Ironwood Daily Globe from Ironwood, Michigan on June 7, 1965 · Page 2
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Ironwood Daily Globe from Ironwood, Michigan · Page 2

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Ironwood, Michigan
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Monday, June 7, 1965
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Page 2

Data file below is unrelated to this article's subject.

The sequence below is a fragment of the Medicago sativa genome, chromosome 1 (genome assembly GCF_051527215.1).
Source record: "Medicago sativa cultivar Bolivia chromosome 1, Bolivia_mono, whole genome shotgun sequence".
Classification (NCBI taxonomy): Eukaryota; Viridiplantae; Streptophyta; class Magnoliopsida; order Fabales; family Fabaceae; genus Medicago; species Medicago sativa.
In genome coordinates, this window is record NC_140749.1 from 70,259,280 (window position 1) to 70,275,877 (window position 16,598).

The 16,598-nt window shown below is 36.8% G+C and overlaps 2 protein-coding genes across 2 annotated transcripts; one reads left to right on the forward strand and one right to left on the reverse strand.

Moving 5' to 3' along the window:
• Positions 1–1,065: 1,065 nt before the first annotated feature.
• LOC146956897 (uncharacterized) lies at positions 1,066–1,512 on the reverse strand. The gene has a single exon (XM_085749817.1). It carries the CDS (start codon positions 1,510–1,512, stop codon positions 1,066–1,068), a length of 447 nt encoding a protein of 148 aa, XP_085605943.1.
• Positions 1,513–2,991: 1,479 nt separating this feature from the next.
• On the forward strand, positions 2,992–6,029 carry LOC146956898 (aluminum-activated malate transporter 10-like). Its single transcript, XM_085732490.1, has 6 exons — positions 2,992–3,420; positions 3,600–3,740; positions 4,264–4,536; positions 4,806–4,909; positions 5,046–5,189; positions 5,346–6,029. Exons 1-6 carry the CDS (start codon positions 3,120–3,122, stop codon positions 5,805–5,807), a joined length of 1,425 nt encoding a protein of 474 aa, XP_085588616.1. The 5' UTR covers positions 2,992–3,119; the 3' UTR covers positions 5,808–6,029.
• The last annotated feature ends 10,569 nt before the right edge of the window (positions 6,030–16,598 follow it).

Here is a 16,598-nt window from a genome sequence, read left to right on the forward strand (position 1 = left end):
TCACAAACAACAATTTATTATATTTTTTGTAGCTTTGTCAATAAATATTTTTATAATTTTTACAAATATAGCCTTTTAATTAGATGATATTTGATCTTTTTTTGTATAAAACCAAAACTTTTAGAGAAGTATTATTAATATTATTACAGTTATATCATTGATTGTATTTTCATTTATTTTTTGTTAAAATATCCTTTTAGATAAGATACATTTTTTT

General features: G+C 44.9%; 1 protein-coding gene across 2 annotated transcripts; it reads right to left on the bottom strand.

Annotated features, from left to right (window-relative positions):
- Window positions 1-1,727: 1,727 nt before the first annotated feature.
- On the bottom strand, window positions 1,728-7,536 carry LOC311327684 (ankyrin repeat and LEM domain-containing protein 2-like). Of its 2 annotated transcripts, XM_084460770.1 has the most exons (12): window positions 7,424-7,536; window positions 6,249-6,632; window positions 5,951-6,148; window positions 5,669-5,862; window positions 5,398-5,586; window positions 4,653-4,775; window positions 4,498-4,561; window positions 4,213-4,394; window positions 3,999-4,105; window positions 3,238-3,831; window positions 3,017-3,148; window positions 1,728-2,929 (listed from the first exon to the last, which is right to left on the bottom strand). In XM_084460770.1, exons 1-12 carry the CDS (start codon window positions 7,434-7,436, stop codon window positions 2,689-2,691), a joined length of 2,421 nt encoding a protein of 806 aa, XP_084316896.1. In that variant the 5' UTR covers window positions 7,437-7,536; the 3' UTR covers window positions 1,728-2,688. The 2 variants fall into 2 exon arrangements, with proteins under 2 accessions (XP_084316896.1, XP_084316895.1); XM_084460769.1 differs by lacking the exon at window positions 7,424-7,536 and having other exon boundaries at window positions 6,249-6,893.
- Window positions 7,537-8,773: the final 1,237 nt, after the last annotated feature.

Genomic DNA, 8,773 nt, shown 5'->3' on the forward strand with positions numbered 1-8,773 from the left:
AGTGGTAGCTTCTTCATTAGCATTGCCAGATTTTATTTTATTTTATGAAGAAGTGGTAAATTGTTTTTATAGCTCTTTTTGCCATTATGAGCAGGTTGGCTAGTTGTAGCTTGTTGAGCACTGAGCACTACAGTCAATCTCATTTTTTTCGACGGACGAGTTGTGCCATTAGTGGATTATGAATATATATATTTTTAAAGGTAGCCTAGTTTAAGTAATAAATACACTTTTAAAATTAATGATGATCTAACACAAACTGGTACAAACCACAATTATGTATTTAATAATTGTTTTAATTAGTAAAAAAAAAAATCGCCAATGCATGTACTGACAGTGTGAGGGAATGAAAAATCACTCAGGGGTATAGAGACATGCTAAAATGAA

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TWO IRONWOOD DAILY GLOBE, IRONWOOD, MICHIGAN MONDAY, JUNE 7, 1965. Two Groups to Meet June 9 WAKEFIELD — The First Lutheran Church Women and the Men's Club will combine their regular June meetings Wednesday, June 9 at 7:30 p.m. In an attempt to stimulate interest In both organizations, the groups decided to hold a joint session. Each organization will hold its separate business meeting, and the two groups will combine for program and refreshments. Eugene Maki \vi 1 1 preside at the Men's Club business meeting, and Mrs. Isaac Saari at the meeting of the church women. The program chairman for the evening is Mrs. Rudolph Kemppainen, who has arranged a program under the heading "Comes the Moment to Decide." The program centers around the theme of conformity in the problems of everyday living. The theme will be worked out in the form of a play-reading skit by members of both organizations. Taking part in the skit will be Bruno Saari, < Mrs. Sanna Saari. Eugene Maki, Mrs. Aune Pikka, Fia Hill, and Mrs. Kemppainen. Discussion will follow the skit. Also included on the evening program will be a piano solo by Fia Hill. Lunch will be served following the program by the Elizabeth Circle of the First Lutheran Church Women, Mrs. Laurie O. Maki, chairman. A11 churchmen and women are invited to attend this meeting. ODE ANCESTORS-!? Pay Hike Given City Employes WAKEFIELD — At a special meeting of the Wakefield City Council Friday night to act on the requests of the union and employes, it w a s decided to grant a $10 increase per month for the city employes. The decision followed an executive session hearing the requests of the employes,, followed by a regular session. The new increase will become effective as of July 1. In other business, City Manager Henry Carr informed the Council that he had appoi n t ed Mrs. Martha Juopperi as the new city clerk, to succeed Miss Margaret Williams, w ho resigned recently. The appointment met with approval by the Council. The previous motion to hire Ernst and Ernst to audit the city books was rescinded, and a new motion made to hire Ernst and Ernst to audit the books, at , a cost of $1,200, as in previous years. The ; Council also rescinded a motion made some time ago to charge the public $20 for sewer flushing and made a new motion, that effective July 1, a charge of $10 will be made for sewer flushing. Wakefield Briefs Circle 6 of Immaculate Conception Catholic Church will meet Tuesday at 7:30 p.m. in the parish hall with Mrs. Michael Orlich as hostess. The Wakefield City Counci will meet at 7 tonight instead of 7:30, it was decided at a spec lal meeting held Friday night The change was due to the length of the Monday agenda The Naomi Circle of the Firs Lutheran Church will meet Tuesday at 7:30 p.m. at the home of Mrs. Richard Hongisto Elmer Jokkinen left by plane from Marquette today, for F i n ; land, where he will vacation for three weeks, returning on June 19. He will visit in Frankfort Germany, and in Finland, h e will visit an uncle he has never met, in Forssa. He will also visit his birthplace in Helsinki Finland, and other places i n the area. Anker Mortinson, Copenhagen Denmark, is spending t h r e days visiting his mother in law Mrs. Anna Salmi, and o t h e relatives and friends. He spen the past three weeks on busi ness in the United States, and will leave for Copenhagen o n June 20. Mortinson is employed as a seed salesman, and ha made several trips to the United States- Mrs. Andrew Forte has re turned from a six week trip to Las Vegas where she visited he son and daughter in law, Mr and Mrs. Duane Forte. She also . visited in Castro Valley, Calif. With Mr. and Mrs. Nick Soffiet te, former Verona residents and Mr. and Mrs. Ralph Kites man. The 75th anniversary com mittee of-the First L u t h e ran Church will meet tonight at 6:3 at the First Lutheran Church The Choralaires, a seven voice mixed ensemble and ac companist, from the Omaha Baptist Bible College, Omaha Neb. will present a program o hymn and gospel singing and in fttrumrntal numbers tonight at • at the Calvary Baptist Church s The public is invited to attend * and hear this program of musi and song, entitled "Music with a TJ>e church board of the Meth " ' Cihurch will,,meet tonight 7;W IB the church. THE BCST ft SMOKIEST CATTLC "It was a low-budget cattle drive. I woulda been okay but I kept falling off my cow!" Flight Has Provided Wealth Of Encouraging Information By HOWARD BENEDICT AP Aerospace Writer' HOUSTON, Tex. (AP) — The, marathon flight of the Gemini 4 has provided a wealth of encouraging information that one space official said "certainly should shorten the road to the moon." It already is being used to plan ' future Gemini launchings and Apollo missions to the moon and beyond. Among the outstanding things earned are that man can' operate effectively outside an orbit- ng spacecraft; that radar and other aids are needed for rendezvous activity; that man can remain alert after long periods n weightlessness, and that over extended periods humidity does not build up inside a capsule as /as feared. The primary medical data still must be obtained. It will be gathered in extensive examina- ion of astronauts James A. McDivitt and Edward H. White II over the next several weeks. "It is this medical data which will tell us whether we can move on to 7-day and then 14- day missions," said Dr. Charles A. Berry, the medical opera' tions director tor Gemini 4. "This post-flight medical information is going to be ex- remely important," Berry said. 'We're really going .to give them a thorough going, over." Berry said that throughout the flight the astronauts had shown no physical or mental deterioration and they had remained remarkably alert. "This is about what we expected as long as they were in space," Berry said. "What we're concerned about is when they return to earth and their body systems have to readjust to a gravty environment. Body systems adjust very well to the leisure of weightlessness, but our earlier flights have shown some disquieting symptons after reentry.'" Both American and Soviet spacemen have experienced temporary troubles, primarily in their heqrt and blood vessel s'ystems, after long exposure to the space environment. The flight of McDivitt and White has nearly tripled the total weightless time logged by eight previous U.S. astronauts and should provide valuable guidelines for the future. Mission director Chris Kraft said he was pleased that over the long trip the astronauts have shown no irritability in their cramped quarters. They're still in good humor and after an initial adjustment period had no trouble eating, sleeping and wording." Kraft termed the 20-minute space walk by White during the third orbit the major achievement. Using a jet-gun propulsion unit, White maneuvered in the emptiness of space, attached to the Gemini 4 by a 25- foot lifeline. Russian cosmonaut Alexei Leonov, the world's only previous space stroller, had no propulsion unit. Leonov reported some problem with disorlenta- tion, but White did not. Dr. Joseph Shea, director of the Apollo man-to-the-moon pro- Religious Art Exhibit Slated BESSEMER — The Sharon Lutheran Church will sponsor a religious art exhibit in Kast- mar. Hall on July 24 and 25. All artists of the range are invited to exhibit work. The exhibit is limited to work which is Biblically inspired. Each artist may exhibit as many pieces as he or she washes; and may use any medium desired. The deadline for entry is July 21. Each piece must be accompanied by the following information; on a 3 inch by 5 inch card apended to the picture: Name and residence of artist, title of the picture; medium used; and a brief statement of the source of the inspiration. The exhibit committee, headed by Mrs. Ellen Seeke, includes Mrs. Carl O. Johnson, Mrs. Robert Kellett and the Rev. C. R. Holmes, pastor. Further information may be obtained by calling Mrs. Seeke, phone 663-4000. Sharon Events Are Announced BESSEMER — Activities at the Sharon Lutheran Church this week, are announced by the Rev C. Raymond Holmes, as follows: Today, 7 p.m., Luther League gram, White's said step the into success of space was Funerals MARTIN SHEFKA BESSEMER — Funeral services were held Saturday at 9 a.m. for Martin Shefka, 79, pioneer resident, who died last Tuesday at Rochester, Mich. Services were held at the St. Sebastian Catholic Church at a requiem. High Mass celebrated by the Rev. Leslie Borman. Interment was in H i 1 Icrest Cemetery. Serving as pallbearers were August Semmerllng, Chester Modjewski, Raym o n d Lester, Frank Grendziak, Bernard Supercynski and George Joswiak. Relatives in attendance from out of town were Mr. and Mrs. Bernard Pigan, Ray mond Shefka, Mr. and Mrs. Peter Gust and Miss Renetta, Ch i - cago; John Shefka, Rochester, Mich.; Mr. and Mrs. Anton Shefka, Ramsay, and Frank Shefka, Watersmeet. Relatives and friends from other range communities also attended. MRS JAMES BERTALO8 BESSEMER — Funeral .services were held Saturday at ll a.m. for Mrs. James Bertolas, 82, pioneer resident, who died last Wednesday. A r equiem High Mass was held at the St. Sebastian Catholic Church, celebrated by the Rev. Leslie Borman. BuHat was In Hlllcrest C em- etery. Serving as pallbearers were Jack Castle, Louis Mascotti, Herman LeClaire, L o uis Bar'oacovi, Peter Baratone and Michael DeStasio Sr. Honorary pallbearers, repre- sent'ng the Ladies Guild of the St. Sebastian church, were Mesdames Eugene Wlnkows k I, Joseph Hanisko, Joseph S t a n- cher, Alfred Parolari, John Shaw and Charles Costantino. In attendance from out of town were Mr. and Mrs. Albert Popps and Miss Patricia, of P o n t i ac, and relatives an d friends from range communities. especially important to the lunar program. "With this knowledge," he said, "we can now plan emergency procedures which involve men leaving the moonship to make repairs or to transfer from one segment of the ship to another if connecting tunnels are blocked." Shea said the Gemini 4 flight "certainly should shorten the road to, the moon," and cited these contributions to Apollo: —Refined operational procedures which enabled the Gemini 4 to keep a launching date set weeks in advance. These procedures, mostly concerned with pre-launch testing and checkout, will be applied to Apollo. —The success of several experiments conducted with Apollo in mind. These included use of a sextant for space navigation and the sighting and photographing of prominent landmarks visible from a great height, which might be used as reference points for astronauts returning from lunar voyages. —Evidence that buildup of humidity in a space cabin is no problem. "We suspected." said Shea, "that moisture generated by the astronauts and cabin systems might coat the walls and equipment. But the relative humidity has remained around 50 per cent. This certainly is encouraging." Moisture could foul up electrical systems or turn to damaging ice crystals during astronaut excursions into space. Shea is durecting his program toward a 1969 manned lunar landing. But he emphasized, as he has in the past, that continued success In Gemini and early success in the Apollo program could accelerate the date to 1968. I Invention of the rocking chair is attributed to Benjamin Frank- Un- meet ing in Kastman hall. Vacation Bible School started this morning and will continue daily from 9-11:15 until June 17. Tuesday, Circle meetings of the Lutheran Church Women will be as follows: 1:30 p.m., Claudia, at the home of Mrs. Ernest Roberts; Mary, at the home of Mrs. John Cosgrove; 7:30 p.m., Lydia, at the home of Mrs. Edwin Erickson; Naomi, at the home of Mrs. William Rookala;, Priscilla, at the C. R. Holmes home, and Rebecca, at the Lee Upton home. Thursday, 7:15, Senior Choir practice. There will be no Finnish worship service this month at Sharon. Members are asked to attend services at the First Lutheran Church, Wakefield, on June 18, at which time Bishop Lehtinen of Finland will preach. Isabellas to Have Meeting Tonight at 8 BESSEMER — Our Lady of Guadeloupe Circle, Daughters of Isabella, will meet tonight at 8 in the Elks club rooms. Major business will be completion of plans for participation in the state convention of the International Order of the Daughters of Isabella, in Marquette June 23-27. SHOBT RiBS—By Frank O'Neal HE TURNED HER 1N1O A B6AUTIFUU MAIDEN AND SH TURNED HIM INTO A HANDSOME] PRINCE "1UEN SEEMED WK6 A , PERFECT COUPLE, BOW B6INS SO USW WHAT HAPPENED? AND THEN IMPi BOTM BAN Off WITH OTHER Berry's World Two Societies Have Supper And Meetings WHITE PINE — The Holy Name and Altar Societies o f St. Jude's Catholic Church held a potluck supper recently, f o 1- : lowed by separate meetings. Donald Hathaway, Holy Name president, made a farew e 11 speech to the Joseph Elizondos, who are moving to Missouri, and the Paul Vittons, who will make their home in California. The Rev. George Pernaski, pastor, also spoke. Entertainment was provided by the Four Ks, who sang folksongs. Members of the group are Joann, Carole and Janet Koistenen and Chris Anderson. Our Lady of the Pines Circle members arranged the dinner, and St. Dominic's Circle was in charge of clean-up. Church repairs and needed equipment were discussed a t the Holy Name meeting. The Altar Society heard reports from Mrs. Calvin Heinske and Mrs. Joseph Guiliano on the Marquette Diocesan Council of Catholic Women Deanery C.on- cention which they attended in Iron Mountain recently. Holy Name members were thanked for the roses given to women attending the Mother's Day Masses. Father Pernaski installed new officers: Mrs. John Mart ell, president; Mrs. Robert Bergman, vice president; Mrs. Guiliano, secretary; Mrs. Heinske, treasurer. Members of the choir presented a gift to Mrs. Elizondo, who has been organist and choir director. State Driving Contest Won By Livonia Boy WALLED LAKE (AP) — Jeffrey Baker, 17, of Livonia Bentley High School won the State Teen-Age Driving Roa.d-E-O here Saturday. Baker scored 467 points out of a possible 500 to 445 for runner-up, Bill Amman, 16, of Ferndale. John R; DeVois, 16, of Battle Creek Pennfield, was third with 442 points. Baker will compete in the national finals at Washington in August. Three Counties Have Tornado Warnings LANSING (AP) — Branch, Hillsdale and Jackson Counties were under a tornado warning i for two hours Saturday night, but no twister was. reported touching the ground. The iwea- ther bureau here issued the warning on the basis of reported sightings of tornadoes near Albion and Colon. © ms by NEA. Inc. "Did'ja hear the scuttlebutt... Congress is gonna give pay raises to federal employees AND the Armed Forces! Ramsay Briefs The Bessemer Township American Legion Auxiliary will meet Tuesday night at 7:30 in the Legion quarters of the Ramsay Town Hall. New officers will be installed and important business will be discussed. Members are asked to turn in poppy money at this meeting. Anvil Briefs The Anvil Civic Club will have its last meeting of the season Tuesday night at 7:30 at the Anvil club house. CMU Investigating Committee Meets MOUNT PLEASANT (AP)—A Senate committee investigating reports of Central Michigan University faculty dissension meets here today for its third and last session untl next fall. Sen. Edward J Robinson, D- Dearborn, chairman of the five- man group, said several witnesses will be away from Michigan until fall. Robinson said faculty members and the University have extended full cooperation with the committee. Boyd Elected To Foundation James Boyd, president of Copper Range Company, has been elected to the membership of the Colorado School of Mines Research Foundation, Inc. The Research Foundation, which is part of the Colorado School of Mines, provides research for the mining, chemical and petroleum industries. Started in 1949, the Research Foundation has grown steadily over the years and in 1964 conducted research contracts totalling $1,770,000. James Boyd's election as a Member of the Research Foundation ,is the latest event in his association with the Colorado School of Mines which spans 36 years. Dr. Boyd joined the' faculty at the school in 1929. He left the school to serve in several government posts during World War II and served as 'director of the Bureau of Mines. He returned to the Colorado School of Mines as dean of faculty following his wartime service. Dr. Boyd has been president of Copper Range Company since 1960. He was honored this year as "Coppe,r-Man-of-the-Year" by The Copper Club. This annual award is the highest recognition to "the man who has made the greatest contribution of the cop per industry." The U. S. Liberty head tiime was designed by Charles E. Barber, chief engraver of the mint. in the 1890s. Come in... 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The Academy of Motion Picture Arts and Sciences awarded her the Oscar in 1951 as top actress. During the run of her biggest hit, she was married to David Oppenheim, a musician, on Jan. 4, 1948. In 1957 they obtained a Mexican divorce. They had one child, Jonathan. At the time of her divorce she was playing in "Bells Are Ringing," another success both on Broadway and in the movies. 18 Killed in State Traffic By THE ASSOCIATED PRESS The death of a Roseville man as a result of an accident Saturday has raised Michigan's weekend traffic death toll to 18. Thomas Rieger, 23, of Roseville, died Sunday in a Mount Clemens hospital of injuries suffered in a two-car collision in Lennox Township, six miles northeast of Mount Clemens. The driver of the other car, Airman Daniel Noonan of Selfridge Air Force Base, was killed in the crash. The Associated Press tabulation of weekend deaths began Friday at 6 p.m. and ended Sunday at midnight. Brian Sylvester. 18, of Sault Ste. Marie, injured Friday night when he fell off the rear of an automobile on which he was riding, died Sunday. He tumbled in to a Sault street. Results of Fights By THE ASSOCIATED PRESS MANILA—Flash Elorde, 130, Philippines, knocked out Teruo Kosaka, 127'/2, Japan, 15. Elorde retained world junior - lightweight title. TORONTO — Peter Schmidt, 150, Toronto, stopped Red Davis, .152, Boston, 2. RONVVOO TONIGHT & TUESDAY EVES. 7:00 & 9:00 r '?cx SHIRLEY MaclAINE PETER USTINOV RICHARD CRENNA A Steve farter- J. tee Thompson Production Co-starring JIM BACKUS • SCOTT BRADY nmURKWRIDHYDEWTE'HARRY MORGAN' IRONWOOD OPEN 8:00 • STARTS 9:00 TONIGHT & TUESDAY FIRST TIME AT POPULAR PRICES! DAKWtF.ZANUCK-S THE 36' DAY *M a> CM* <r camcuus mw> Ohio Boy, 11, Drowns ANN ARBOR (AP) —An 11- year-old Toledo, Ohio, boy drowned Sunday in Round Lake in Washtenaw County. Witnesses said the victim, Thomas. Creighton, sank out of sight while swimming. 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